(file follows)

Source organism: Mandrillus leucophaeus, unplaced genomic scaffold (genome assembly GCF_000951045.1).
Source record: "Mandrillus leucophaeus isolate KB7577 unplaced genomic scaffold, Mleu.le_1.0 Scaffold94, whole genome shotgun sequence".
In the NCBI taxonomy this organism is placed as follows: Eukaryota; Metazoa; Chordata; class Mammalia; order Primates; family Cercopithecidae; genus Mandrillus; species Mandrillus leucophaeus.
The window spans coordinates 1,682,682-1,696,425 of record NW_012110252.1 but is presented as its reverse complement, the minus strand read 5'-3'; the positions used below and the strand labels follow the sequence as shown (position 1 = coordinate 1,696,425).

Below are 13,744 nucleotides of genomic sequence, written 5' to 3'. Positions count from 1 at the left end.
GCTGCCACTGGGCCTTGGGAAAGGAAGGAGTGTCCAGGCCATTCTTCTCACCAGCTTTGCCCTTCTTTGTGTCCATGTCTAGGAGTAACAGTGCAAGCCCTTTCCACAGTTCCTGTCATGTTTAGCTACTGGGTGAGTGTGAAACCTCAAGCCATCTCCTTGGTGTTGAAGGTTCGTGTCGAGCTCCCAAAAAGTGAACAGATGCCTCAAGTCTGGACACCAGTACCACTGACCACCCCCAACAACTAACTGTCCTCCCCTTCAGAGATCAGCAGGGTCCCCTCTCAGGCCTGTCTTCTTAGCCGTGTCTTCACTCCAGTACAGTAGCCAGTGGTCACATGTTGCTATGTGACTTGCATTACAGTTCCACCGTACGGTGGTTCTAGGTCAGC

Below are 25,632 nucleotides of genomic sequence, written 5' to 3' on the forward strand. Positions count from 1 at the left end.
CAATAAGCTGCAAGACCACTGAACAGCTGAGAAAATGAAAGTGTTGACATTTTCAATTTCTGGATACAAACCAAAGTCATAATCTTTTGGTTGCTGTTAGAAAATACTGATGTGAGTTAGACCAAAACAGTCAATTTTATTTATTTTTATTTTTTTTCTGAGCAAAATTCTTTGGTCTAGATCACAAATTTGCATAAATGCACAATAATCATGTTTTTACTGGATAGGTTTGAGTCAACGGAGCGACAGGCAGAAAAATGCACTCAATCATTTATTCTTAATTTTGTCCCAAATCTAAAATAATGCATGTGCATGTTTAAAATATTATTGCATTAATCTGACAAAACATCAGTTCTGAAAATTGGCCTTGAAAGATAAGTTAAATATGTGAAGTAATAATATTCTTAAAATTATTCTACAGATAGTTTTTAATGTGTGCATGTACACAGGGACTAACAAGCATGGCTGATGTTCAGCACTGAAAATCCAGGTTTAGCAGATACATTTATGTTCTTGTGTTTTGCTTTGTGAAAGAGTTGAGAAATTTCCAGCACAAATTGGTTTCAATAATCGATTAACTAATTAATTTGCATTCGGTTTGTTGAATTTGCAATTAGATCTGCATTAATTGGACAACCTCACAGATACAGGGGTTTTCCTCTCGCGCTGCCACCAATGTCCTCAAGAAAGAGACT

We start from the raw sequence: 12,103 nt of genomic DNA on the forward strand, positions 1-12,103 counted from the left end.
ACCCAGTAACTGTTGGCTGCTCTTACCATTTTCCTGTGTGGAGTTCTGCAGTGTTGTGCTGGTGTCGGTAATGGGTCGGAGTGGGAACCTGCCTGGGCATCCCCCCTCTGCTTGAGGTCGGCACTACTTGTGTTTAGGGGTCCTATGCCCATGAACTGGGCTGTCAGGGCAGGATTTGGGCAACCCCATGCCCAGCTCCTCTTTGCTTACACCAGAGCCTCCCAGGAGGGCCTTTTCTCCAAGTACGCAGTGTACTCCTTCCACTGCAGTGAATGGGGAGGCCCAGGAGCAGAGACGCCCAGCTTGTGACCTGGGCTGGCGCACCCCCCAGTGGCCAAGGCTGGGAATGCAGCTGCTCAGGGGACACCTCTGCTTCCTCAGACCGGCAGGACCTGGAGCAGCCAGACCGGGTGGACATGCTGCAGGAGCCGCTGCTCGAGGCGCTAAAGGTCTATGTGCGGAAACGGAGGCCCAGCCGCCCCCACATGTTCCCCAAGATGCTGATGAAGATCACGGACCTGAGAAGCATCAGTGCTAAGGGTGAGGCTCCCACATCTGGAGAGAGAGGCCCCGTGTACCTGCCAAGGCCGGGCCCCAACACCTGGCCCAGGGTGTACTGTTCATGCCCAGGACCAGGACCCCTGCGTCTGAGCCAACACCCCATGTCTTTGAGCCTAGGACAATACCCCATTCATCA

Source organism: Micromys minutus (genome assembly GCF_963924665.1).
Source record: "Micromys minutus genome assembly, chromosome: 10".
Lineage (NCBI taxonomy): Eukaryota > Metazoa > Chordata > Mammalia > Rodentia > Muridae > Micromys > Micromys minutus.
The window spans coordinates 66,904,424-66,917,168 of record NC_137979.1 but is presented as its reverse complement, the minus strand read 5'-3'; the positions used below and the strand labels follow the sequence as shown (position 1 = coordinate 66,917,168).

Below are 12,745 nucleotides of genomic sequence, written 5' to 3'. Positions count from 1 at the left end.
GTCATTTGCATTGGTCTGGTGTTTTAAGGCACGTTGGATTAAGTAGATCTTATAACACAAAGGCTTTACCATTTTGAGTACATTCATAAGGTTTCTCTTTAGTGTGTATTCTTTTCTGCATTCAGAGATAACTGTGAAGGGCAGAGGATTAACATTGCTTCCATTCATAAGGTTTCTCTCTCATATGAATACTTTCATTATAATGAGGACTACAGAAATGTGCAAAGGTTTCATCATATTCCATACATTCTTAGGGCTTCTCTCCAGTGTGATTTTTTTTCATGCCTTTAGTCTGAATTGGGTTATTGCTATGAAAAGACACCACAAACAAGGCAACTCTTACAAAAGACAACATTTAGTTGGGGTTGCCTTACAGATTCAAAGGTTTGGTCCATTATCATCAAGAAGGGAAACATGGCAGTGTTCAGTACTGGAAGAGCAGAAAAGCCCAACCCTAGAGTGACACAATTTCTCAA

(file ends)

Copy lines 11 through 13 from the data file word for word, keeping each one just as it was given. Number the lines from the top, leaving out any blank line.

Source organism: Micromys minutus (genome assembly GCF_963924665.1).
Source record: "Micromys minutus genome assembly, chromosome: 10".
Lineage (NCBI taxonomy): Eukaryota > Metazoa > Chordata > Mammalia > Rodentia > Muridae > Micromys > Micromys minutus.